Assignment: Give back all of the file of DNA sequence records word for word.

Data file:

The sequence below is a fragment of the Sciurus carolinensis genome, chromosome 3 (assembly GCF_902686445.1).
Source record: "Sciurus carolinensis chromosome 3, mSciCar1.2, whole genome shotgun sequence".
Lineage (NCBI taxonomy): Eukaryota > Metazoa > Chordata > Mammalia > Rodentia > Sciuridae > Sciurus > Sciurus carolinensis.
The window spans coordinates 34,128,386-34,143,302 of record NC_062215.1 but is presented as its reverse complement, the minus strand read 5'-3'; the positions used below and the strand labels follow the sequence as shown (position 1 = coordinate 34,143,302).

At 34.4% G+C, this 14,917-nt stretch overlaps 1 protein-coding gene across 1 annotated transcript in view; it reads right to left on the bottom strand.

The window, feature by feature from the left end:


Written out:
The sequence below is a fragment of the Sciurus carolinensis genome, chromosome 3 (assembly GCF_902686445.1).
Source record: "Sciurus carolinensis chromosome 3, mSciCar1.2, whole genome shotgun sequence".
Lineage (NCBI taxonomy): Eukaryota > Metazoa > Chordata > Mammalia > Rodentia > Sciuridae > Sciurus > Sciurus carolinensis.
The window spans coordinates 34,128,386-34,143,302 of record NC_062215.1 but is presented as its reverse complement, the minus strand read 5'-3'; the positions used below and the strand labels follow the sequence as shown (position 1 = coordinate 34,143,302).

At 34.4% G+C, this 14,917-nt stretch overlaps 1 protein-coding gene across 1 annotated transcript in view; it reads right to left on the bottom strand.

The window, feature by feature from the left end: